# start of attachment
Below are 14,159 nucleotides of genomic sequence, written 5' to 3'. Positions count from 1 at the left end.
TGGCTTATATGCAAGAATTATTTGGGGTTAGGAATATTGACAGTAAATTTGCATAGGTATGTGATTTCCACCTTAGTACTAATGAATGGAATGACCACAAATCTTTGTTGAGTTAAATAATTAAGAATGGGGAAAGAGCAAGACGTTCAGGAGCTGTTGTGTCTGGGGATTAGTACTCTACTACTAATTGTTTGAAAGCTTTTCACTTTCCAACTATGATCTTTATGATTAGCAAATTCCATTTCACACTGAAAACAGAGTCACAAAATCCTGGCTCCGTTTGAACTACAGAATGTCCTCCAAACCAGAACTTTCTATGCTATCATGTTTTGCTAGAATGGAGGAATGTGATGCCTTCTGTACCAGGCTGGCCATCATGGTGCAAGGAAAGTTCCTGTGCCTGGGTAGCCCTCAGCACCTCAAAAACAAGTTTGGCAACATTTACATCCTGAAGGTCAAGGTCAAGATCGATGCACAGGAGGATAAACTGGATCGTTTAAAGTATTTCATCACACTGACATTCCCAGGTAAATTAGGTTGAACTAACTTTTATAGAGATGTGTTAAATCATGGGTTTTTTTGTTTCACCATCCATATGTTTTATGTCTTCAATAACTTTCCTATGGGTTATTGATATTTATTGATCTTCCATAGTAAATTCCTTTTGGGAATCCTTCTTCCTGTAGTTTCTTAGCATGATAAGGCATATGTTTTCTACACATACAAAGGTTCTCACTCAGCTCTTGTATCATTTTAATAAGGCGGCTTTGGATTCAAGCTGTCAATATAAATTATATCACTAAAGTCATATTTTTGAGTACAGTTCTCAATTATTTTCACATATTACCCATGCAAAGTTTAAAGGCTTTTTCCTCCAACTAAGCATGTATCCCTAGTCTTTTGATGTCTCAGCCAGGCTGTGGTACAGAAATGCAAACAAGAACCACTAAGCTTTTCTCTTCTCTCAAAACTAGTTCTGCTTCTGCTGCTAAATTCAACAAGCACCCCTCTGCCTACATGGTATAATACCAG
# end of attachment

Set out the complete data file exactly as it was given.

Below are 14,159 nucleotides of genomic sequence, written 5' to 3'. Positions count from 1 at the left end.
TGGCTTATATGCAAGAATTATTTGGGGTTAGGAATATTGACAGTAAATTTGCATAGGTATGTGATTTCCACCTTAGTACTAATGAATGGAATGACCACAAATCTTTGTTGAGTTAAATAATTAAGAATGGGGAAAGAGCAAGACGTTCAGGAGCTGTTGTGTCTGGGGATTAGTACTCTACTACTAATTGTTTGAAAGCTTTTCACTTTCCAACTATGATCTTTATGATTAGCAAATTCCATTTCACACTGAAAACAGAGTCACAAAATCCTGGCTCCGTTTGAACTACAGAATGTCCTCCAAACCAGAACTTTCTATGCTATCATGTTTTGCTAGAATGGAGGAATGTGATGCCTTCTGTACCAGGCTGGCCATCATGGTGCAAGGAAAGTTCCTGTGCCTGGGTAGCCCTCAGCACCTCAAAAACAAGTTTGGCAACATTTACATCCTGAAGGTCAAGGTCAAGATCGATGCACAGGAGGATAAACTGGATCGTTTAAAGTATTTCATCACACTGACATTCCCAGGTAAATTAGGTTGAACTAACTTTTATAGAGATGTGTTAAATCATGGGTTTTTTTGTTTCACCATCCATATGTTTTATGTCTTCAATAACTTTCCTATGGGTTATTGATATTTATTGATCTTCCATAGTAAATTCCTTTTGGGAATCCTTCTTCCTGTAGTTTCTTAGCATGATAAGGCATATGTTTTCTACACATACAAAGGTTCTCACTCAGCTCTTGTATCATTTTAATAAGGCGGCTTTGGATTCAAGCTGTCAATATAAATTATATCACTAAAGTCATATTTTTGAGTACAGTTCTCAATTATTTTCACATATTACCCATGCAAAGTTTAAAGGCTTTTTCCTCCAACTAAGCATGTATCCCTAGTCTTTTGATGTCTCAGCCAGGCTGTGGTACAGAAATGCAAACAAGAACCACTAAGCTTTTCTCTTCTCTCAAAACTAGTTCTGCTTCTGCTGCTAAATTCAACAAGCACCCCTCTGCCTACATGGTATAATACCAG